Announcement

Collapse
No announcement yet.

Discus Technique Question: Spin v. East German

Collapse

Unconfigured Ad Widget

Collapse
X
 
  • Filter
  • Time
  • Show
Clear All
new posts

  • Discus Technique Question: Spin v. East German

    I think the East German "stop upon release" technique (release it and not complete the reverse) is so beautiful. Especially when watching the great Lars Riedel do it (it's nice to have the look of a 6-7 stud, too!!!).

    How come US disc throwers and coaches never experiment with the East German technique? Is it that difficult to master? How many other coaches (other than the Germans) use this technique? I've seen at least one Greek woman use it.

  • #2
    Re: Discus Technique Question: Spin v. East German

    Who cares. Discus is boring.

    Comment


    • #3
      Re: Discus Technique Question: Spin v. East German

      Enter the word "reverse" in the search window and you'll find multiple loooong threads on this topic from a couple of months back.

      Comment


      • #4
        Re: Discus Technique Question: Spin v. East German

        Take no note of that first comment. I personally am a big fan of the discus and am wondring the answer to your question as well

        Comment


        • #5
          Re: Discus Technique Question: Spin v. East German

          >Who cares. Discus is boring.

          Not at Walnut it isn't. I'm appalled at the lack of safety there, seems only a matter of time before a long/triple jumper gets nailed. Saw Carl Lewis legging it away from one once. Seriously though, have you ever tried it? It's incredibly difficult, discus throwers are fantastic athletes.

          Comment


          • #6
            Re: Discus Technique Question: Spin v. East German

            As a throws coach and someone who threw the discus for a number of years, I can tell you that I favor the "reverse" at the end of the throw as it is far easier, and I believe biomechanically more sound, to allow the throwing side of the body to follow through and around after the release of the discus. I can tell immediately that the poster of this question has had absolutely no experience in the discus. The "Eastern European" technique as favored by some camps is best executed by VERY TALL and POWERFUL athletes as a non-reverse style of throwing requires the thrower to be able to CHECK his rotational momentum completely at the front of the ring. This is, I repeat, UNNATURAL! It has been done with great success ONLY by the aforementioned VERY TALL and POWERFUL throwers. A reverse-style technique is NATURAL and gives throwers of a smaller stature (6'-6'2") the ability to compete against taller throwers. Al Oerter would back me up on this one as I've heard him asked about this very same line of questioning. Just watch Virgilius Alekna sometime. He is the prototypical 250' thrower being 2m tall and using the reverse (follow-thru) technique.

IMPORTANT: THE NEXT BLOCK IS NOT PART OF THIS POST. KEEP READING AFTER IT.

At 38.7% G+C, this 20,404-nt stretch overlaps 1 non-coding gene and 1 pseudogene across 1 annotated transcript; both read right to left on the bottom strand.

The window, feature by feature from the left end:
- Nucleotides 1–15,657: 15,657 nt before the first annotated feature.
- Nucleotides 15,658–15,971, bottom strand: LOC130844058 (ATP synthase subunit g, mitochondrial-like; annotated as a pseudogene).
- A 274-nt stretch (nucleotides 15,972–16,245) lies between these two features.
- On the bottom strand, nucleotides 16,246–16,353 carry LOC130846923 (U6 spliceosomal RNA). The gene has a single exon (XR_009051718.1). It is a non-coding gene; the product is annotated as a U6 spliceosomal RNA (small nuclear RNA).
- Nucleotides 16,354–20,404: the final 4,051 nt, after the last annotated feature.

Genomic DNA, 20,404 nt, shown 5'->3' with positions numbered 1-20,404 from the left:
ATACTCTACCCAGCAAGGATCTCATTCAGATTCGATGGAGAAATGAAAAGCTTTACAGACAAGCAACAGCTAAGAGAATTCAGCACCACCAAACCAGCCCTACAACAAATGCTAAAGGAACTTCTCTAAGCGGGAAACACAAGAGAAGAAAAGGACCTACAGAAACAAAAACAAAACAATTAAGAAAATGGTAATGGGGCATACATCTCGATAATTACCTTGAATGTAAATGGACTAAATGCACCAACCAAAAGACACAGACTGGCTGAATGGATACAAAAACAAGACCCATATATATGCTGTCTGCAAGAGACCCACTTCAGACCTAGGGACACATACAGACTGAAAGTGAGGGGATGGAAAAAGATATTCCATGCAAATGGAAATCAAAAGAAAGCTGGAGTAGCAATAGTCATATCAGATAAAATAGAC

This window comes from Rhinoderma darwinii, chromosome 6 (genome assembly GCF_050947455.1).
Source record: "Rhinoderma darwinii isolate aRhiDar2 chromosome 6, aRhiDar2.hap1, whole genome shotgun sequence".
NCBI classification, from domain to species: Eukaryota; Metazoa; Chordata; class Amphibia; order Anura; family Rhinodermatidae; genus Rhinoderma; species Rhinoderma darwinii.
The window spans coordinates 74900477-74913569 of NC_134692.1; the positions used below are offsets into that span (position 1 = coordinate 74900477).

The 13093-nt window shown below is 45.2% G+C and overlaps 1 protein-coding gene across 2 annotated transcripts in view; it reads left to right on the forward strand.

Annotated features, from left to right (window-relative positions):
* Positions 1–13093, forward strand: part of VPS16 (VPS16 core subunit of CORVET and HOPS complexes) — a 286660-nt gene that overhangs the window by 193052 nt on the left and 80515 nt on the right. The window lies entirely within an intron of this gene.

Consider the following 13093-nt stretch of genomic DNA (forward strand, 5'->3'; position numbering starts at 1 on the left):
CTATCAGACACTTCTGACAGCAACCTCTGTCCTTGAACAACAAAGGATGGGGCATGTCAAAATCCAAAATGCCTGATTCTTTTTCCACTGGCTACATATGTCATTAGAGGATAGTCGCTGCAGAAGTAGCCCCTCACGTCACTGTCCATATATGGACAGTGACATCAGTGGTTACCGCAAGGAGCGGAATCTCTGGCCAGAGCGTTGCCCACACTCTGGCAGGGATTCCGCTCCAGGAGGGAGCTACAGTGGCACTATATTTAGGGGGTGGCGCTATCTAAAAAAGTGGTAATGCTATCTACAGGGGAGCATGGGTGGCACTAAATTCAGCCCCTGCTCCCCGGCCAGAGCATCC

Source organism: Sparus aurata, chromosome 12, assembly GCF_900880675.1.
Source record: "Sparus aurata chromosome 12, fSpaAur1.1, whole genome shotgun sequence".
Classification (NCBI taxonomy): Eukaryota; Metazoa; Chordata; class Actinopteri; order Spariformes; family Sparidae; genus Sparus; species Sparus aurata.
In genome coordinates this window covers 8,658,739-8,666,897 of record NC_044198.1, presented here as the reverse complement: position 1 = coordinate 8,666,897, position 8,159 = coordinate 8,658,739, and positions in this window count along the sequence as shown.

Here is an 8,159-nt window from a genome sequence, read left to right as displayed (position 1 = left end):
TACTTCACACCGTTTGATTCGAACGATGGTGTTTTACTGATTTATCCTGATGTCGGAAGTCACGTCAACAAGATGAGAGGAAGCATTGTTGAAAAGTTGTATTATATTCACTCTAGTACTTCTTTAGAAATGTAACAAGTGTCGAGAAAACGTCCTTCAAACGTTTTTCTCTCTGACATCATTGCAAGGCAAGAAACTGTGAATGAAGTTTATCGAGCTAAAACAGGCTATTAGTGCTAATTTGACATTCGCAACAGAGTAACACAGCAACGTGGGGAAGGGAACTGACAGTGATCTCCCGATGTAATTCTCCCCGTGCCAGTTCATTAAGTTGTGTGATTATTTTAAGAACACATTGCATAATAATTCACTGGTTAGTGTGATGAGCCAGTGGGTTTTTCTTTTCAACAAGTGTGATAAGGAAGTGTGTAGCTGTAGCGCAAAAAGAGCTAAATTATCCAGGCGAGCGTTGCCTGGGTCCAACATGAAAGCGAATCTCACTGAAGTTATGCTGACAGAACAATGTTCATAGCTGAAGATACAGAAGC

I hope this gives you some idea on the differences. However, unless you actually have experience throwing, it is difficult form most to understand just how natural it is to "follow-thru" at the end of the throw.

            Kurt Francis
            Throws Coach, Willmington College, OH

            Comment


            • #7
              Re: Discus Technique Question: Spin v. East German